There are probably some involved
things here. We have an f(V)r-fr(V) cluster, and anticipation plus the
'articulatory gestures' involved make separating all the phonological goodies a
little difficult. What's the word. Not metathesis. Assimilation?
There is also the proclivity for
current day English to cliticize prepositions fore and aft. R-dropping here is
not 'non-rhoticism' but obedience to some other rule about how rapid idiomatic
American speech is to be done.
As for your Northern Illinois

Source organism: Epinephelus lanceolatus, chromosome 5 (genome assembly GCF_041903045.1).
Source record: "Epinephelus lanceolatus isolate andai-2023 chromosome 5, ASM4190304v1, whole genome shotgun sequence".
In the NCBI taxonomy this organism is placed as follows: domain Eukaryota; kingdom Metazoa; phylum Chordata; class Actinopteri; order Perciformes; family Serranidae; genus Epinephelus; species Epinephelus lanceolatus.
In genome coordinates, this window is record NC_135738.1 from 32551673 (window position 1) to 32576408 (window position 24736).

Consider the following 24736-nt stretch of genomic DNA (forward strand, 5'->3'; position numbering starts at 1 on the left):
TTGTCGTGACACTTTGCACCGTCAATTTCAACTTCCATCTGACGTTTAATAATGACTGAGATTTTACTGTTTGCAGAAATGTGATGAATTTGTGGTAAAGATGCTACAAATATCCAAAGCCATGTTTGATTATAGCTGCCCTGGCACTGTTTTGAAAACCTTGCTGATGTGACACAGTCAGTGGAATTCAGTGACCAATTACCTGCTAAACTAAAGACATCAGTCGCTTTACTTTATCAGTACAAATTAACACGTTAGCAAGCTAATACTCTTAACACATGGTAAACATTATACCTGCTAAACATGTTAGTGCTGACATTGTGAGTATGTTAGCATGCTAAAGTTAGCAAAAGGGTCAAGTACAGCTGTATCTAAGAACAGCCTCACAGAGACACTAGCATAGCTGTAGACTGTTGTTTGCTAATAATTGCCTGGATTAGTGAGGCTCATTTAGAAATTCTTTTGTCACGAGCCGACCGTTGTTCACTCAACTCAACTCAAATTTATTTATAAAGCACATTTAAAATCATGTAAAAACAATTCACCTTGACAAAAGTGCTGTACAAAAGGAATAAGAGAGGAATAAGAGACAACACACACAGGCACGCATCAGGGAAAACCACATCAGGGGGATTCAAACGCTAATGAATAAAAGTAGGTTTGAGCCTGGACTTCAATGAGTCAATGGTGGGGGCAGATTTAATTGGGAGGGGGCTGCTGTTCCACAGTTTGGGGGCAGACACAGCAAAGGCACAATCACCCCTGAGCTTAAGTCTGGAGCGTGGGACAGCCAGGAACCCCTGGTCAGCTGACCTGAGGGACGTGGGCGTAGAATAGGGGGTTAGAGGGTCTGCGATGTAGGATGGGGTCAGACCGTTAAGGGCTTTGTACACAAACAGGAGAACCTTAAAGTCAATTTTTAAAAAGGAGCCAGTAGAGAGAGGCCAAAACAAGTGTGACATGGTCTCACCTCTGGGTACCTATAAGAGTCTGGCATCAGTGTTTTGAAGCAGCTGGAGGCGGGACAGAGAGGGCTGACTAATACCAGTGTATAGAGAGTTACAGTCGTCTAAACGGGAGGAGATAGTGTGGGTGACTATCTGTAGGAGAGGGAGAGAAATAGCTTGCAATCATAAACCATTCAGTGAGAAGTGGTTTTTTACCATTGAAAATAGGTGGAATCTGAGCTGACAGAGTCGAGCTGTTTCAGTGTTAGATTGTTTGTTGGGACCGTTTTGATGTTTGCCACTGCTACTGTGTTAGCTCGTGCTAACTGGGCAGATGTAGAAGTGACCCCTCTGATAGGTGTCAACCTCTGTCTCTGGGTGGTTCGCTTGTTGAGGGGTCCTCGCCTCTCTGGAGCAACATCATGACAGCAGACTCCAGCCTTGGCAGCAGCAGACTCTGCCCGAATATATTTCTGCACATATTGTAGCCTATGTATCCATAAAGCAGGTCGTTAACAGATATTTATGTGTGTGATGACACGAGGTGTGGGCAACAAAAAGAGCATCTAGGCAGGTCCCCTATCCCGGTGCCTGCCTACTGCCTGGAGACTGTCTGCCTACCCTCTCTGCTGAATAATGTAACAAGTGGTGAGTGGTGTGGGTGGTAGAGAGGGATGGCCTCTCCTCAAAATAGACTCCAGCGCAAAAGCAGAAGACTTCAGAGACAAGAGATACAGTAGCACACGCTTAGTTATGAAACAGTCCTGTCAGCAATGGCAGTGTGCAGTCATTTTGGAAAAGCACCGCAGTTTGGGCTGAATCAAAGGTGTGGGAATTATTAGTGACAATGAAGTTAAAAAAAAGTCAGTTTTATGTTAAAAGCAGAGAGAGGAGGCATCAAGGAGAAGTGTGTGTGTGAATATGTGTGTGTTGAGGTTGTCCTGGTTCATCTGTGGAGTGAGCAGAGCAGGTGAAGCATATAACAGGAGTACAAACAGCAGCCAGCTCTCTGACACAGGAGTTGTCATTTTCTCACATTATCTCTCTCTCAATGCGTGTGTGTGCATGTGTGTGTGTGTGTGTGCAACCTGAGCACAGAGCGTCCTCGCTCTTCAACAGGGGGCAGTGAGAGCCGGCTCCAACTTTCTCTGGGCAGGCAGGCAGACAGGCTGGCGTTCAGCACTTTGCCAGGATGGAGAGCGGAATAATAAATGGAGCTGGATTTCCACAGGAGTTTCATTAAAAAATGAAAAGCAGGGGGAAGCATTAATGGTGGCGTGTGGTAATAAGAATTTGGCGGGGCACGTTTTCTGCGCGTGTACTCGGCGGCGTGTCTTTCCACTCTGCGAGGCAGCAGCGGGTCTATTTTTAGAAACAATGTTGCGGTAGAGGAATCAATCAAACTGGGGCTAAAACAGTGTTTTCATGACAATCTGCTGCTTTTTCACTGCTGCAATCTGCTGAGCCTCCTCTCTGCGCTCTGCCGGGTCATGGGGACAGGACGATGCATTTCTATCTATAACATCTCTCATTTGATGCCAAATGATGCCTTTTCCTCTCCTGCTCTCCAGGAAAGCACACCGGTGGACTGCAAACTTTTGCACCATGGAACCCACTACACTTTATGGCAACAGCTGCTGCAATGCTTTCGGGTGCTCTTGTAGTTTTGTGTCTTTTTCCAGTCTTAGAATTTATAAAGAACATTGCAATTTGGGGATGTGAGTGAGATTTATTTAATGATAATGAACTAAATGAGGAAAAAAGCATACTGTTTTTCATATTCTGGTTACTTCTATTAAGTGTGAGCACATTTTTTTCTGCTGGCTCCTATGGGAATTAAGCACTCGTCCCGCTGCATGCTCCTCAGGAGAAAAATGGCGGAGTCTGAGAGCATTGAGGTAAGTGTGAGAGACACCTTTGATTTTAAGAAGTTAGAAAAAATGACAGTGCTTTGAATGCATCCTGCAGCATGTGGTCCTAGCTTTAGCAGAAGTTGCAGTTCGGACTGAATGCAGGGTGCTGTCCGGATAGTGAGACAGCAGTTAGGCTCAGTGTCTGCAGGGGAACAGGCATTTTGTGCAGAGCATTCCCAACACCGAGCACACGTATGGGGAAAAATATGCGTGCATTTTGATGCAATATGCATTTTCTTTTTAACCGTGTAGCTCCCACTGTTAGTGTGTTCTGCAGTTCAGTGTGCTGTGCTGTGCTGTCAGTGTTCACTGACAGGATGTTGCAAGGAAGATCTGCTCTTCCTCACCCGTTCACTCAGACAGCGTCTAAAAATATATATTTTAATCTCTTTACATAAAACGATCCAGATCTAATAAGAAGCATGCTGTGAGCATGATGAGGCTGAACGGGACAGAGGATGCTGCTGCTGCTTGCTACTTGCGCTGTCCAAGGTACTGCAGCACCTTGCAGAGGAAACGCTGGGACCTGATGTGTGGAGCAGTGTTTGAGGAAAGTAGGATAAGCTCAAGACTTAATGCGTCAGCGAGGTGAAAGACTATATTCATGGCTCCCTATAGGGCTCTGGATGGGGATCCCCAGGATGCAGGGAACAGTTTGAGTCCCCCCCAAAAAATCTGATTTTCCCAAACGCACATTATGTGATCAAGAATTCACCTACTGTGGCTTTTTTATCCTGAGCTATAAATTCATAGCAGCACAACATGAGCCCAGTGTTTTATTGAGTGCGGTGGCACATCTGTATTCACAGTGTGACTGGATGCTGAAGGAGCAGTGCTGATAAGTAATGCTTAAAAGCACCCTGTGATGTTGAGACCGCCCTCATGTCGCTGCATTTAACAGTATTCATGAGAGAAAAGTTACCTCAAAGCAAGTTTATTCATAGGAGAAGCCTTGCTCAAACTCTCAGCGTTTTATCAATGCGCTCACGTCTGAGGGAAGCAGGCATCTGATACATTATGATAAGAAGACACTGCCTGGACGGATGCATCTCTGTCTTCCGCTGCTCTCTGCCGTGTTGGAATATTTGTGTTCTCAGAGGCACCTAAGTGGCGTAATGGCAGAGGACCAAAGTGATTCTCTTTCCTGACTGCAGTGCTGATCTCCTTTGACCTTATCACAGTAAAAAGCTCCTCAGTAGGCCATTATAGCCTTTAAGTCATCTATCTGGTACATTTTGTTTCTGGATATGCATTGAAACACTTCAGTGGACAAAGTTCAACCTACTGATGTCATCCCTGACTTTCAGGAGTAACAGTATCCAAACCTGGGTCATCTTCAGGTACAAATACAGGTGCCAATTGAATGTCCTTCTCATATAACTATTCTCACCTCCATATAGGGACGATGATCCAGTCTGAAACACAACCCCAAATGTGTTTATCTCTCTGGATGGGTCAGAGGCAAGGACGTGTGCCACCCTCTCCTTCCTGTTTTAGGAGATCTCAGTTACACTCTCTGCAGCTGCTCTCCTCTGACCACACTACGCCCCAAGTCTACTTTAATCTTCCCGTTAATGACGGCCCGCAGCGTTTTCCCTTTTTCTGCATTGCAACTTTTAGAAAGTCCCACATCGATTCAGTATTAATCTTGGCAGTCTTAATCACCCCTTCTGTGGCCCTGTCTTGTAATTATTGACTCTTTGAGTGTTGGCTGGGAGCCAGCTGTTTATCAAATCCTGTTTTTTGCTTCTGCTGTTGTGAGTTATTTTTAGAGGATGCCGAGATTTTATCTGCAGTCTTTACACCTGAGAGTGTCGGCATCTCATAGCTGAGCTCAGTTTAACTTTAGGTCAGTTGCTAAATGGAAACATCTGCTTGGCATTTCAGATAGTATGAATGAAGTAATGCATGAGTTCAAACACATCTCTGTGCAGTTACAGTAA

accent. Chicago? Northern Cities Vowel Shift? Do you hear 'chopsticks' when
someone not of your dialect says 'ChapStix' (ChapStix is the
brand name of a lip balm).
In my dialect (Northern Illinois) we always keep the "r"
sound. In fact, a distinguishing trait of my dialect is to overstress the "r"
so much that it almost becomes vocalic, and changes the preceeding vowel to
@. We almost seem to say "frr free